Home > Sales Techniques > Buying a Computer: Part-2 :: Booting Up!

Buying a Computer: Part-2 :: Booting Up!

The need was a computer – not a high-end one because I wasn’t a software programmer or a gamer. And since I wasn’t a high-end gizmo freak the fancy brands weren’t under consideration either – a sturdy machine that permitted use of regular office applications, access to Social Media and viewing videos was the need of the hour.

The first shop visited after research on the Internet and discussion with family and friends had shown no interest in my patronage and I walked out in disgust.

At the next one I was greeted by a young Salesman who had no experience in Computer Sales and had not been trained to do the job. I was at my wit’s end and on the verge of walking out a second time when like a welcome breeze a smart young guy named Sanu walked up and introduced himself. He had sensed that I was not happy.

The first thing he did was request me, with a pleasant smile on his face, to get seated at one of the Discussion Consoles arranged in the showroom. He took my name and telephone number and asked me to describe my work and the applications I regularly used at my workplace. With a few smart questions he was able to understand my requirement with great clarity. My annoyance was evaporating.

He even asked whether I had narrowed in on any particular brand – that indicated his awareness of the decision-making process followed by most prospects. The most heartening aspect of Sanu’s presentation was his ability to balance business with the personal touch. He was friendly without being invasive and all that was done while focusing on the customer’s requirement. He clearly defined my need and kept me in good humour throughout the interaction.

I had gone in search of a Dell machine but he insisted that I buy Samsung. Suspicious me immediately got my antenna up because I thought he was doing it either to dump unsold stock or trying to earn a higher commission.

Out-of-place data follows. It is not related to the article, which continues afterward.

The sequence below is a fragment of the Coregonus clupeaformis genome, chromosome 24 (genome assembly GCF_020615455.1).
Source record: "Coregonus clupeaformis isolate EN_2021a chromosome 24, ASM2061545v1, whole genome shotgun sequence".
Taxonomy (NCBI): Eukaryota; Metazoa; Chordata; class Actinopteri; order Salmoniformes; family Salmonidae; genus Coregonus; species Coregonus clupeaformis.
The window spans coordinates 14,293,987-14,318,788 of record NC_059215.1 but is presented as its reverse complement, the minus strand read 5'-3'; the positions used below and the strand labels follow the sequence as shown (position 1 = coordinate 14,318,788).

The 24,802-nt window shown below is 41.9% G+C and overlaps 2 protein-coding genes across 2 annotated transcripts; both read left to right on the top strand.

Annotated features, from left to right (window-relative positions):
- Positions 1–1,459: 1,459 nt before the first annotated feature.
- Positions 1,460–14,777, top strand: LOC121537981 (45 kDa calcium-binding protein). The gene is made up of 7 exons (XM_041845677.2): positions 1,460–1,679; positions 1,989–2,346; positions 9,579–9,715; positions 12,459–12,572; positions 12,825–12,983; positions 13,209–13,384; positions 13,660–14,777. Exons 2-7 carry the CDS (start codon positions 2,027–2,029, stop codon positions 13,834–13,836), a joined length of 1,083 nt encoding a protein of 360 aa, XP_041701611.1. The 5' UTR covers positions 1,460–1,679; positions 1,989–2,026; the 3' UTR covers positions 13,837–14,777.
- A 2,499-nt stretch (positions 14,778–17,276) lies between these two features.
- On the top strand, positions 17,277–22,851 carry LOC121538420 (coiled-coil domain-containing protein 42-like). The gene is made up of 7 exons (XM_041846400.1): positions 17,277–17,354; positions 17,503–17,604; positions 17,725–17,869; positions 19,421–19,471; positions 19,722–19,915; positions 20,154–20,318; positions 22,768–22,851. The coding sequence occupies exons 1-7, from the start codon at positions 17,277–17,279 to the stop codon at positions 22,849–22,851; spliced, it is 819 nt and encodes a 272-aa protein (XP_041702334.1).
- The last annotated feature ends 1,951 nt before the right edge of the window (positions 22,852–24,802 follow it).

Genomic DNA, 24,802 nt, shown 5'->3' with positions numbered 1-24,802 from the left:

But he explained that Dell and other reputed brands used components purchased from Samsung – even iPhones and iPads had components made by Samsung. He went to explain why Samsung was better than Dell in the range I had zeroed in on I cross checked with my son and the IT savvy friend and got confirmation on the points discussed. Sanu waited patiently while I checked – the mark of a Salesman who was confident and knew what he spoke about. He did not interrupt at all, nor did he show any discomfort.

Even after I had confirmed the truth in his argument Sanu cheekily said that I can go for Dell if I wished. That is the hallmark of a professional – ability to use humour appropriately; that only comes with confidence and courage.

Sanu saw me through the process and before I left the showroom he said, while handing over his card – “Give me a call if you need any further help.”

There you have it – a job done well; another happy customer in the market.

He had built rapport, effectively deployed his persuasion skills and proven that he knew the subject well – all this was done in a friendly manner.

It was only yesterday that a friend from Dubai had shared an interesting video on the Science of Persuasion. I could relate Sanu’s performance with the many of the elements of persuasion identified by Prof. Cialdini. Take a look while I boot up my new laptop.